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as these exposure results would more accurately mimic human exposure. Certainly studying larger numbers of animals would provide a more sensitive measure of the possible magnitude of any reproductive risk associated with exposure to sulfur mustards. Short-term, high-dose exposures would also be helpful in attempting to examine any dose-rate effects. It should also be noted that the quality of the human data on the reproductive toxicity of sulfur mustards is quite poor. There has been insufficient follow-up of the occupational or battlefield cohorts to determine the nature of any reproductive toxicity or teratogenic effects attributable to these exposures.

Evidence suggests a causal relationship between sulfur mustard exposure and reproductive toxicity in laboratory animals, but the database is far too small and uncertain to allow a clear understanding of human reproductive risk from exposure to sulfur mustards. Sulfur mustards can cause genetic alterations in the sperm of male rats after inhalation or gastric exposure, but rodent and rabbit studies showed that sulfur mustards are not detectable teratogens in animals. The human data are difficult to interpret: it is unclear if it is significant that the Japanese child with one nonheritable variant protein had the same congenital malformation (cleft palate) that was reported in association with parental mustard exposure in Iran.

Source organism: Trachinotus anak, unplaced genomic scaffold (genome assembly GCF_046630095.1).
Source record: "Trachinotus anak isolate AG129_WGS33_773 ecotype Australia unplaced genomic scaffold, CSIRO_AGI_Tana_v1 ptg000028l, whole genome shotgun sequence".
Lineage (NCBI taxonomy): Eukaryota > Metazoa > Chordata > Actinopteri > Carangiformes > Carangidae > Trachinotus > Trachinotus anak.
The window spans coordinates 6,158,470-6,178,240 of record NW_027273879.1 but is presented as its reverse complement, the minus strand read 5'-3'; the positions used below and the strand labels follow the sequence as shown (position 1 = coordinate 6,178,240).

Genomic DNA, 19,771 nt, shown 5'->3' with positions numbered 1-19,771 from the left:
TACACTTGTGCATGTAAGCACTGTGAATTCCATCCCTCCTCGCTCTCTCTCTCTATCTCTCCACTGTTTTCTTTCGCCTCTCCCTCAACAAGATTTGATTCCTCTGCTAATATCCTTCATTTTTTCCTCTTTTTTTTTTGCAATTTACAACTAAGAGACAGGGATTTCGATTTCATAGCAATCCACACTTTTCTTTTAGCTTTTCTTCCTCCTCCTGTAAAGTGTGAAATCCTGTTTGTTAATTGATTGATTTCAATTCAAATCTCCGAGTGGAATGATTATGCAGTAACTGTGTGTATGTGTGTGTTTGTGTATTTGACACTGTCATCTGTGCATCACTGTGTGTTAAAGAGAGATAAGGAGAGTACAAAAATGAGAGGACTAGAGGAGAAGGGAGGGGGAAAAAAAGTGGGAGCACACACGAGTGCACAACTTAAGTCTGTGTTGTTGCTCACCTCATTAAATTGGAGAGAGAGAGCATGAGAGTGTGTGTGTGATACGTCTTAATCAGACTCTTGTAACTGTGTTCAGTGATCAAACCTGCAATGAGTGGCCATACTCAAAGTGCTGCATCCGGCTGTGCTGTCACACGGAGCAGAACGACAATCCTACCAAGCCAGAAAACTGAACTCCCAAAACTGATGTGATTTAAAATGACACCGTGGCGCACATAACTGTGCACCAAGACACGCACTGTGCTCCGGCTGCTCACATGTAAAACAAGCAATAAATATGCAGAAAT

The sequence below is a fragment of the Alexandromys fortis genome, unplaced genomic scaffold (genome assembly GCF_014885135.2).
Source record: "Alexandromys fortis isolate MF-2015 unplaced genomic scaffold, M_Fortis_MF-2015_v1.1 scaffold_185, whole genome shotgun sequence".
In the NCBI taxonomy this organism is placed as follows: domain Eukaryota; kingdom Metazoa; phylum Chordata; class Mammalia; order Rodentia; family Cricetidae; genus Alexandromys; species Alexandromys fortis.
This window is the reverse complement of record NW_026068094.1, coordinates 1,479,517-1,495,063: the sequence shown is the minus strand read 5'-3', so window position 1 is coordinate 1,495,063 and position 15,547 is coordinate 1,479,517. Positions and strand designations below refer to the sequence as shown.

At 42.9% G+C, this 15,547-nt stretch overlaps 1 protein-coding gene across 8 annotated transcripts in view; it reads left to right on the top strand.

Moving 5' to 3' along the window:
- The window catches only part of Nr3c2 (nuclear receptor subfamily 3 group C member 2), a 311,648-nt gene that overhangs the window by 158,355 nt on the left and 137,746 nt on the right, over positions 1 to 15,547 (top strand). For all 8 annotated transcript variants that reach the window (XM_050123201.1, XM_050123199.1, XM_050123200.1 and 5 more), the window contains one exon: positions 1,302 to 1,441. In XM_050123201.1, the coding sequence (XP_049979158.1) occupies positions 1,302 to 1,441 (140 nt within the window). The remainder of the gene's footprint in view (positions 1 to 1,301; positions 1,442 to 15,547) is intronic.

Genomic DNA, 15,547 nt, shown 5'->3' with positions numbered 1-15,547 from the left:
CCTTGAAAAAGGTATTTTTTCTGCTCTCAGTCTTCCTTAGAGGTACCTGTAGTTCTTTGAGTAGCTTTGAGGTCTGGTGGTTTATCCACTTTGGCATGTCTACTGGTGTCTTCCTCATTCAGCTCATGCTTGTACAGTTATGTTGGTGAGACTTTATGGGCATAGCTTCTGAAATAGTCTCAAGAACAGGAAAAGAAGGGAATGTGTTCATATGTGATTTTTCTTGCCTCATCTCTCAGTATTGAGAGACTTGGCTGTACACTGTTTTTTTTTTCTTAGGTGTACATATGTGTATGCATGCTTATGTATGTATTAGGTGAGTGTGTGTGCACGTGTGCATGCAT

The literature addressing the reproductive toxicity of Lewisite is small; in fact, few data exist that advance the precise biologic fate of Lewisite in humans. Arsenic itself is known to be embryotoxic and teratogenic, and while Lewisite is an organic arsenical, in highly alkaline environments inorganic arsenic could be formed. These facts led the committee to examine the reproductive effects of inorganic and organic arsenicals, as well as Lewisite itself.

Inorganic Arsenicals. Ancel (1946) reported that sodium arsenate induced a significant reduction in size of offspring when chickens were given this compound orally. James and colleagues (1966) also reported a similar decreased size in offspring of ewes fed sodium arsenite during gestation. Ferm and Carpenter (1968) studied intravenous administration of sodium arsenate (20 mg/kg) in pregnant golden hamsters; the treatment resulted in exencephaly when injected on the eighth day of gestation. Genitourinary abnormalities, cleft lip, cleft palate, microanophthalmia, and ear deformities also were observed when exposure occurred at varying times during

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